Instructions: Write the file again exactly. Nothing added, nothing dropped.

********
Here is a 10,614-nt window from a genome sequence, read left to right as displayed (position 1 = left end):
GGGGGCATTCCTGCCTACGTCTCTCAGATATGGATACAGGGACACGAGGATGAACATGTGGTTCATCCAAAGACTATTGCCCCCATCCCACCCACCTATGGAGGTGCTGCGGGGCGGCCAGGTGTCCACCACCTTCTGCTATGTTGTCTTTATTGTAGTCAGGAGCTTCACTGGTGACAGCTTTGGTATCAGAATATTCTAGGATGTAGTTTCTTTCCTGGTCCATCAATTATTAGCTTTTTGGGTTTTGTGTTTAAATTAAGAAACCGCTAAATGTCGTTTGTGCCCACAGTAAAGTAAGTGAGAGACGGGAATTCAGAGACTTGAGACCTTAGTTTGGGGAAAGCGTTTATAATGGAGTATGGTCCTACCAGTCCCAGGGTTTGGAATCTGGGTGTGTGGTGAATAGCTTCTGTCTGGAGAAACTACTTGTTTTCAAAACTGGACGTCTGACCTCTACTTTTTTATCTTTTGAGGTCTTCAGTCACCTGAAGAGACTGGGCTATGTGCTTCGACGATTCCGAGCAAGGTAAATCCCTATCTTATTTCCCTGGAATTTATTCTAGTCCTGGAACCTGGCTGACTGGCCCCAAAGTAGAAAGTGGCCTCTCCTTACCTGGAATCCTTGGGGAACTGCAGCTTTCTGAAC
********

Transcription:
Here is a 10,614-nt window from a genome sequence, read left to right as displayed (position 1 = left end):
GGGGGCATTCCTGCCTACGTCTCTCAGATATGGATACAGGGACACGAGGATGAACATGTGGTTCATCCAAAGACTATTGCCCCCATCCCACCCACCTATGGAGGTGCTGCGGGGCGGCCAGGTGTCCACCACCTTCTGCTATGTTGTCTTTATTGTAGTCAGGAGCTTCACTGGTGACAGCTTTGGTATCAGAATATTCTAGGATGTAGTTTCTTTCCTGGTCCATCAATTATTAGCTTTTTGGGTTTTGTGTTTAAATTAAGAAACCGCTAAATGTCGTTTGTGCCCACAGTAAAGTAAGTGAGAGACGGGAATTCAGAGACTTGAGACCTTAGTTTGGGGAAAGCGTTTATAATGGAGTATGGTCCTACCAGTCCCAGGGTTTGGAATCTGGGTGTGTGGTGAATAGCTTCTGTCTGGAGAAACTACTTGTTTTCAAAACTGGACGTCTGACCTCTACTTTTTTATCTTTTGAGGTCTTCAGTCACCTGAAGAGACTGGGCTATGTGCTTCGACGATTCCGAGCAAGGTAAATCCCTATCTTATTTCCCTGGAATTTATTCTAGTCCTGGAACCTGGCTGACTGGCCCCAAAGTAGAAAGTGGCCTCTCCTTACCTGGAATCCTTGGGGAACTGCAGCTTTCTGAAC